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House of Representatives

Reps Tasks FG Over Hospitals Refusing To Treat Accident, Gunshot Victims

The House of Representatives has requested that the Federal Ministry of Health take swift action against hospitals and healthcare facilities that refuse to treat accident or gunshot patients without a police report.

The resolution followed the adoption of a motion by a member of the House, Odianosen Okojie (APC-Edo) during plenary on Tuesday in Abuja.

Earlier, Mr Okojie said that the provisions of Section 1 of the Compulsory Treatment and Care for Victims of Gunshot Act, 2017 provides that every hospital is to receive and treat victims of gunshot wounds with or without police clearance.

He said that the sections also state that the hospital management are duty bound to report to the nearest police station within hours of commencing treatment on the victim.

The lawmaker said that Section 7 of the Act states that “any authority or person whose omission results in the unnecessary death of a gunshot victim shall be liable to imprisonment for five years or a fine of N500,000.00 or both.’’

Mr Okojie said that immediate medical attention was crucial for survival and quality of life for accident or gunshot victims.

According to him, hospitals and healthcare facilities have an ethical and legal obligation to preserve human life regardless of the circumstances.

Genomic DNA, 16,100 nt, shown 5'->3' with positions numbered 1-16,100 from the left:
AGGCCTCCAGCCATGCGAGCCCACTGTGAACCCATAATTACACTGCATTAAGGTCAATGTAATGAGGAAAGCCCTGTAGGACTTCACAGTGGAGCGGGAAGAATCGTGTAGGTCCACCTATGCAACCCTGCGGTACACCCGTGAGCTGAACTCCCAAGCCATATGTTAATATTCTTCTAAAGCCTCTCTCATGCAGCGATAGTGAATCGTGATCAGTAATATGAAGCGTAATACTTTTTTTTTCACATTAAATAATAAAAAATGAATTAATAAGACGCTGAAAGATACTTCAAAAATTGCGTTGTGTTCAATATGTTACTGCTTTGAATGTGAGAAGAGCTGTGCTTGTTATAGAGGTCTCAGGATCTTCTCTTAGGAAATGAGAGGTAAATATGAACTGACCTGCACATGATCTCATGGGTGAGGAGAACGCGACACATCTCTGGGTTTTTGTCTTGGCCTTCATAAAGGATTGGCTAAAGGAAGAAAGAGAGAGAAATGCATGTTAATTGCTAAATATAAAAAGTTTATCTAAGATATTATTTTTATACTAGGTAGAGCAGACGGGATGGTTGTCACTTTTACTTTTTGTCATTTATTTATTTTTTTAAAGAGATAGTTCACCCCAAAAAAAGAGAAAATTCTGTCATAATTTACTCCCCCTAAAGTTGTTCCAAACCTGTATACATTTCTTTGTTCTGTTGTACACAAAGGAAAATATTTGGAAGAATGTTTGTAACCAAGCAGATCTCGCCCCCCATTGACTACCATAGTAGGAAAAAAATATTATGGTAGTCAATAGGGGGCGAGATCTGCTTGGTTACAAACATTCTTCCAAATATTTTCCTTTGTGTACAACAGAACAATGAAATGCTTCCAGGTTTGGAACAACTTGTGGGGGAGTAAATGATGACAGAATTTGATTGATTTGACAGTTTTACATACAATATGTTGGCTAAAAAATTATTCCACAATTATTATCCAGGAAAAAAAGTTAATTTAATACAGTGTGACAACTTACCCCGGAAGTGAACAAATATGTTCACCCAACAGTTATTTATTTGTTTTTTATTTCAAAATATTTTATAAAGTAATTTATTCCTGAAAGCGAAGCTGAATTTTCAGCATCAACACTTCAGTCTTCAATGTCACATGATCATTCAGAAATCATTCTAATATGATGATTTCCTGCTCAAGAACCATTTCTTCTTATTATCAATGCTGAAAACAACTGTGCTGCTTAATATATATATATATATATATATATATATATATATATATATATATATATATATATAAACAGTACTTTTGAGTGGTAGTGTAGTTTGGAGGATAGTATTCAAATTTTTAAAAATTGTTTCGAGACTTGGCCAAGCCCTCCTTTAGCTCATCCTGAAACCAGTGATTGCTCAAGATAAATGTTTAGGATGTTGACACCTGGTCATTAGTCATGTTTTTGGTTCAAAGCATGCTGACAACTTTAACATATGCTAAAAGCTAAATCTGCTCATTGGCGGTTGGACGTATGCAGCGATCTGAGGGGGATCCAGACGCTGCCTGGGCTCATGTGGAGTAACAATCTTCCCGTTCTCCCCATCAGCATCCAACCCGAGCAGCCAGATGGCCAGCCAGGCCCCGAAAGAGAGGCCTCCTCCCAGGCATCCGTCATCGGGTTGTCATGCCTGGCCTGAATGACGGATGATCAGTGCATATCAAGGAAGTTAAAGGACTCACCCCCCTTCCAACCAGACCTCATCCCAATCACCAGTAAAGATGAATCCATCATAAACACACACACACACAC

He said, “Observes that despite the Act providing for the compulsory treatment and care for victims of gunshots by hospitals in the country, there are rising cases of medical personnel refusing to treat victims due to absence of police reports. Also aware that patients requiring emergency medical treatment due to accidents or gunshot injuries usually face denial or delayed access to healthcare services if they fail to present a police report.

“Concerned that many victims of accidents or gunshots are unable to obtain a police report promptly, given the severity of their injuries, the absence of law enforcement at the scene, or other relevant factors beyond their control.

“Worried that the refusal of hospitals to treat patients without a police report is a direct violation of the principles of medical ethics, professional conduct, and the universal right of individuals to access healthcare. This discriminatory practice disproportionately impacts vulnerable populations, such as minorities and the poor, who are more likely to experience higher rates of accidents or gun-related incidents.”

The representative observed that existing laws and regulations do not explicitly prohibit hospitals from refusing treatment to accident or gunshot victims without a police report which gives room for the unjust practice.

The House urged the ministry to enforce regulations prohibiting hospitals from denying or delaying emergency medical care to victims of accidents or gunshot wounds without a police report and impose appropriate sanctions and penalties;

The green chambers urged the Federal Ministry of Information, through the National Orientation Agency, to organise campaigns to educate the public, hospitals, and healthcare professionals about the necessity of immediate medical assistance for accident or gunshot victims.

The Deputy Speaker, Benjamin Kalu, mandated the committee on healthcare services to ensure compliance and report back within four weeks for further legislative actions.